On Tuesday, Taiwan responded to increased threats from China by expanding its compulsory military service from four months to 12 months for all men over the age of 18. It will also nearly double the duration of basic training from five weeks to eight, and quadruple conscript salaries.
“As long as Taiwan is strong enough, it will be the home of democracy and freedom all over the world, and it will not become a battlefield,” said Taiwanese President Ing-wen. She added, “China’s expansion continues to impact the international order, threatens regional peace and stability, and affects cross-strait relations” according to a translated version of the press conference.
Our decision to extend military service aims to strengthen #Taiwan’s🇹🇼 self-defense capabilities in the face of #China’s increasingly bellicose rhetoric & military activities. We do not seek conflict, but we remain unwavering in defending our sovereignty & democracy. https://t.co/lCgdlLiKtx
— 外交部 Ministry of Foreign Affairs, ROC (Taiwan) 🇹🇼 (@MOFA_Taiwan) December 27, 2022
Conscripts in Taiwan have been required to serve for just four months since 2013, including five weeks of basic training. However, with the new policy going into effect in 2024, conscripts will now serve for a period of one year including eight weeks of basic training.
Salaries for conscripts will be drastically increased as well. Current monthly salaries of just $211 per month will skyrocket to $856 per month once the new plan takes effect.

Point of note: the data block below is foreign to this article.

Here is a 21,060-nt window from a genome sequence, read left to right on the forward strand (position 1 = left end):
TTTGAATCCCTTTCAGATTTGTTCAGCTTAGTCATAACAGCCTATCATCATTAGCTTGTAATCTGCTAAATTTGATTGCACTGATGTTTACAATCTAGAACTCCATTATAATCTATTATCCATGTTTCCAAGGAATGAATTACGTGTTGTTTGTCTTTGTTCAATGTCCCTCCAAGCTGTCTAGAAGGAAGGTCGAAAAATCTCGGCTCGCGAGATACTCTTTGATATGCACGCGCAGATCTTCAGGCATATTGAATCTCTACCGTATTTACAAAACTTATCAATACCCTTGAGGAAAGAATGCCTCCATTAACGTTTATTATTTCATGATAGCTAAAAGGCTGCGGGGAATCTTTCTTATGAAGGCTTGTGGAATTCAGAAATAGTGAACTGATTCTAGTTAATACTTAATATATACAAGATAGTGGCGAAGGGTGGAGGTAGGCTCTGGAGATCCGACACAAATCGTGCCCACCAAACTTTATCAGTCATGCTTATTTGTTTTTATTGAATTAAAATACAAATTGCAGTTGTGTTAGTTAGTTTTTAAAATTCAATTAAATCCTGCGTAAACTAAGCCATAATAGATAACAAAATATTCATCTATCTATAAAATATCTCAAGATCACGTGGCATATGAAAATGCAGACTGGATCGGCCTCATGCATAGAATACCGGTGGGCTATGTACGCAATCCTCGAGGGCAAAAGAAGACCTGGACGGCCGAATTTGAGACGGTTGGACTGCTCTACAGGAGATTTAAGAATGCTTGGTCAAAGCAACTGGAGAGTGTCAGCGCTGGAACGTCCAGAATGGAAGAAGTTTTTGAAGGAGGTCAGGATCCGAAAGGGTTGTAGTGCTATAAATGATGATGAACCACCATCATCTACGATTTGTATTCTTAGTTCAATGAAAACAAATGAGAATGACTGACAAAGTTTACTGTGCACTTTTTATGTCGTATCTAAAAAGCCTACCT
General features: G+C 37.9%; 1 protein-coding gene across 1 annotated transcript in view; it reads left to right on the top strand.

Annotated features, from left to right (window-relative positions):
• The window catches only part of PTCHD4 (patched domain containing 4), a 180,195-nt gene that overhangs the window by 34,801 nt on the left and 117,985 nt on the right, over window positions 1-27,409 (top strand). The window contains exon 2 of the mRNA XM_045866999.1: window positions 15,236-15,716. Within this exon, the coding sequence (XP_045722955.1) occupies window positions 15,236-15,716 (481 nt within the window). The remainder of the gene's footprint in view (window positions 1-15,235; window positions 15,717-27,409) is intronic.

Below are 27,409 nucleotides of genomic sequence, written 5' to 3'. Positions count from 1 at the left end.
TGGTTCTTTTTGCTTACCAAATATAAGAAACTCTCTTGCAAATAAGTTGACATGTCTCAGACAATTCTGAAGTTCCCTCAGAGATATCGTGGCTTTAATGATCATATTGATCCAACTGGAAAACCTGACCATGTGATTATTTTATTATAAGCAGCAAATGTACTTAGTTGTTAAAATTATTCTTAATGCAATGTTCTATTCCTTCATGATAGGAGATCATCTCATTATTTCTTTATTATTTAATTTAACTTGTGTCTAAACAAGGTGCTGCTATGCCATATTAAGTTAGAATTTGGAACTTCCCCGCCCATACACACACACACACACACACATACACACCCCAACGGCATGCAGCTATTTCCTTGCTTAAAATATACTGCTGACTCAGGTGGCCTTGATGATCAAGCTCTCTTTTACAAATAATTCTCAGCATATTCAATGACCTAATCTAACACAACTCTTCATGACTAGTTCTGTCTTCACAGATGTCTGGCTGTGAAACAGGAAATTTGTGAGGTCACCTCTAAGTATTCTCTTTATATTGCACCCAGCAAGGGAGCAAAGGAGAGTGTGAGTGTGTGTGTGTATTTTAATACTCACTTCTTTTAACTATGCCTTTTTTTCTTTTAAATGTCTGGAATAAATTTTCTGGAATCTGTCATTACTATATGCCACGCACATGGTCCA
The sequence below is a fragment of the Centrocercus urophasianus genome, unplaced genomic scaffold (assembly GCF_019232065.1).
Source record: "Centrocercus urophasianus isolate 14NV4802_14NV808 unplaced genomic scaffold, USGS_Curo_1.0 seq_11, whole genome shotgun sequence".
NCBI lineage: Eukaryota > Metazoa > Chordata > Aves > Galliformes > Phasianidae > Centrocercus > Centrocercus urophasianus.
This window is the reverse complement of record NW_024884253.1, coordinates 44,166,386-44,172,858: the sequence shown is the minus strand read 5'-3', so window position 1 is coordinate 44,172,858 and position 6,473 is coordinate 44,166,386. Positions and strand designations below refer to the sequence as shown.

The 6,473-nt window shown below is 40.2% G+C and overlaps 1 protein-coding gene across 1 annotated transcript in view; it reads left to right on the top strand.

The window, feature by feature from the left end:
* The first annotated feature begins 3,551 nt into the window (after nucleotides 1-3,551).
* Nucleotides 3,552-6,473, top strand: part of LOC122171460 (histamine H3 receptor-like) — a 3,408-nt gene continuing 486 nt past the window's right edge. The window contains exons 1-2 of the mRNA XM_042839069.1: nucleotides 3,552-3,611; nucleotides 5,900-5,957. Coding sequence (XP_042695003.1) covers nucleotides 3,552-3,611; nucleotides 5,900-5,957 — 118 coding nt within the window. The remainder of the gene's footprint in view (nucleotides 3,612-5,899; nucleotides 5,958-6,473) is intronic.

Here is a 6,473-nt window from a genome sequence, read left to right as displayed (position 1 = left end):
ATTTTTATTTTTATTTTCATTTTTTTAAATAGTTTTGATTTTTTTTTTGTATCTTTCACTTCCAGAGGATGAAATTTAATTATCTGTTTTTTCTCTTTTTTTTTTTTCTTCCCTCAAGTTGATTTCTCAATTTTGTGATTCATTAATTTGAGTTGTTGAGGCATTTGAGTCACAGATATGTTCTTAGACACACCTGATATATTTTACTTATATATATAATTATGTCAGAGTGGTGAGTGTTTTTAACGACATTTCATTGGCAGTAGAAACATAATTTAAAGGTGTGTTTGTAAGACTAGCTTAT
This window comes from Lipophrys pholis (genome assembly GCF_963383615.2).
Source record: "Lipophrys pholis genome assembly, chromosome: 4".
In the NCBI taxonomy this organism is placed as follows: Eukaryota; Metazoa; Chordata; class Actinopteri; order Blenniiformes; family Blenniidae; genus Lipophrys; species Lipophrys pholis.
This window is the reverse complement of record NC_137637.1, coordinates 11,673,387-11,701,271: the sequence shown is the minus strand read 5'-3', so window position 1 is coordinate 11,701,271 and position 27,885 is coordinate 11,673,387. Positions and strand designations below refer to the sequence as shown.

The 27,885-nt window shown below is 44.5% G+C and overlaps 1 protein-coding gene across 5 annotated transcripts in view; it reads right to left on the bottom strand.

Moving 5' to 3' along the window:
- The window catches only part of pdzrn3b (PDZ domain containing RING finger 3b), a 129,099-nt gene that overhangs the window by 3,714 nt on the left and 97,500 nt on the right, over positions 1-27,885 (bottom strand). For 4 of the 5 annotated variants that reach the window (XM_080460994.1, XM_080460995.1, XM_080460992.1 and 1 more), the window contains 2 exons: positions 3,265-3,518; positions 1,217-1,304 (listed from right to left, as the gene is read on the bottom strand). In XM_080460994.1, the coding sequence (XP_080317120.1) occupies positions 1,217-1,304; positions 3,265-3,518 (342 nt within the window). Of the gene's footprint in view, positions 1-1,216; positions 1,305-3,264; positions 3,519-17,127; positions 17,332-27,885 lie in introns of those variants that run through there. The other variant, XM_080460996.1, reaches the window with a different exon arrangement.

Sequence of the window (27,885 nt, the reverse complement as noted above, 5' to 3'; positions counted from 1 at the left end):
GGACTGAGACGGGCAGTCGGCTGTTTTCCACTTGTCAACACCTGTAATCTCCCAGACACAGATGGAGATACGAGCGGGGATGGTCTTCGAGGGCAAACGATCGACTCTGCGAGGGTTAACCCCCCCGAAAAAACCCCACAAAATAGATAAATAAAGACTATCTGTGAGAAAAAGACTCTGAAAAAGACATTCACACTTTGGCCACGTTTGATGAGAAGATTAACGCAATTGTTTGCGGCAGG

Basic Training will be revamped too, now including marksmanship and combat instruction from the U.S. military, according to The Guardian. Ultimately, the new training will prepare conscripts to guard key pieces of Taiwanese infrastructure, freeing up professional forces to respond to a potential Chinese invasion.
Estimates by Taipei-based think tank the National Policy Foundation suggest the change could boost Taiwan’s forces by nearly 40% by 2027, according to researcher Chieh Chung. Currently, Taiwan has a professional force of approximately 165,000.
Tensions between China and Taiwan have been on the rise in recent years, coming into the international spotlight following Russia’s invasion of Ukraine last year. That’s because, though different, the conflict between China and Taiwan has many similarities to that of Russia and Ukraine.
China views Taiwan as a province of its mainland that has merely broken away in the form of democratization. Ultimately, President Xi Jinping has openly stated that the “reunification” of Taiwan and China must be achieved.
On the other hand, Taiwan feels it has achieved independence from mainland China. It has implemented its own constitution, elected its own leaders democratically, and built its own defense forces. It also maintains one of the most strategically vital economies in the world.
The island of Taiwan is vital to the rest of the technology-dependent world. Though a small island, Taiwan produces a large portion of the world’s computer chips. One company, in particular, the Taiwan Semiconductor Manufacturing Company is estimated to have over half of the world’s semiconductor market share alone.